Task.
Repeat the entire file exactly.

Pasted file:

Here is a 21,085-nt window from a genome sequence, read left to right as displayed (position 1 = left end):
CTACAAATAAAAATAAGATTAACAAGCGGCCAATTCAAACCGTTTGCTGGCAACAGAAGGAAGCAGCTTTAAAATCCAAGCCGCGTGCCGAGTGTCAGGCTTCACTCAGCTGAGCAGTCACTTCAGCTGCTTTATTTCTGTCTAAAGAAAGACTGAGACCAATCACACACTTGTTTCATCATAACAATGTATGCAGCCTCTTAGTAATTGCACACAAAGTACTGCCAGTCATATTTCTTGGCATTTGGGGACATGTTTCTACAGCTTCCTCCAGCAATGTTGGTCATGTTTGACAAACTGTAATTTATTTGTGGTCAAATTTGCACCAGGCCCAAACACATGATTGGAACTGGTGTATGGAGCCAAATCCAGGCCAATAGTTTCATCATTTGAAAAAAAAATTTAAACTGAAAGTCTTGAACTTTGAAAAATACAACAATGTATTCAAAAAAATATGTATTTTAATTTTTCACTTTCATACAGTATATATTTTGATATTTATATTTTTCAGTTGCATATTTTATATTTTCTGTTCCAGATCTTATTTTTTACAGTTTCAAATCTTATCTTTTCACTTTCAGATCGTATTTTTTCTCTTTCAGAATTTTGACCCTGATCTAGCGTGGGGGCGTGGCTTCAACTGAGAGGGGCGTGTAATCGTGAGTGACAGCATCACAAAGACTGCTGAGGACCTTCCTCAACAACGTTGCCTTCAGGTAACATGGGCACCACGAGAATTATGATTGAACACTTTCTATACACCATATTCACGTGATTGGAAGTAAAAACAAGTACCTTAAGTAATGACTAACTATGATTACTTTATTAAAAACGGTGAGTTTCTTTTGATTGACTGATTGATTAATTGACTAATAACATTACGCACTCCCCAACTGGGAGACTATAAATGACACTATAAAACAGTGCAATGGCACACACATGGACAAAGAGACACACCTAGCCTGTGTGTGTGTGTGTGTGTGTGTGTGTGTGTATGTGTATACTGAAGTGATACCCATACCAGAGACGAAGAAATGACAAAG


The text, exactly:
Here is a 21,085-nt window from a genome sequence, read left to right as displayed (position 1 = left end):
CTACAAATAAAAATAAGATTAACAAGCGGCCAATTCAAACCGTTTGCTGGCAACAGAAGGAAGCAGCTTTAAAATCCAAGCCGCGTGCCGAGTGTCAGGCTTCACTCAGCTGAGCAGTCACTTCAGCTGCTTTATTTCTGTCTAAAGAAAGACTGAGACCAATCACACACTTGTTTCATCATAACAATGTATGCAGCCTCTTAGTAATTGCACACAAAGTACTGCCAGTCATATTTCTTGGCATTTGGGGACATGTTTCTACAGCTTCCTCCAGCAATGTTGGTCATGTTTGACAAACTGTAATTTATTTGTGGTCAAATTTGCACCAGGCCCAAACACATGATTGGAACTGGTGTATGGAGCCAAATCCAGGCCAATAGTTTCATCATTTGAAAAAAAAATTTAAACTGAAAGTCTTGAACTTTGAAAAATACAACAATGTATTCAAAAAAATATGTATTTTAATTTTTCACTTTCATACAGTATATATTTTGATATTTATATTTTTCAGTTGCATATTTTATATTTTCTGTTCCAGATCTTATTTTTTACAGTTTCAAATCTTATCTTTTCACTTTCAGATCGTATTTTTTCTCTTTCAGAATTTTGACCCTGATCTAGCGTGGGGGCGTGGCTTCAACTGAGAGGGGCGTGTAATCGTGAGTGACAGCATCACAAAGACTGCTGAGGACCTTCCTCAACAACGTTGCCTTCAGGTAACATGGGCACCACGAGAATTATGATTGAACACTTTCTATACACCATATTCACGTGATTGGAAGTAAAAACAAGTACCTTAAGTAATGACTAACTATGATTACTTTATTAAAAACGGTGAGTTTCTTTTGATTGACTGATTGATTAATTGACTAATAACATTACGCACTCCCCAACTGGGAGACTATAAATGACACTATAAAACAGTGCAATGGCACACACATGGACAAAGAGACACACCTAGCCTGTGTGTGTGTGTGTGTGTGTGTGTGTGTGTATGTGTATACTGAAGTGATACCCATACCAGAGACGAAGAAATGACAAAG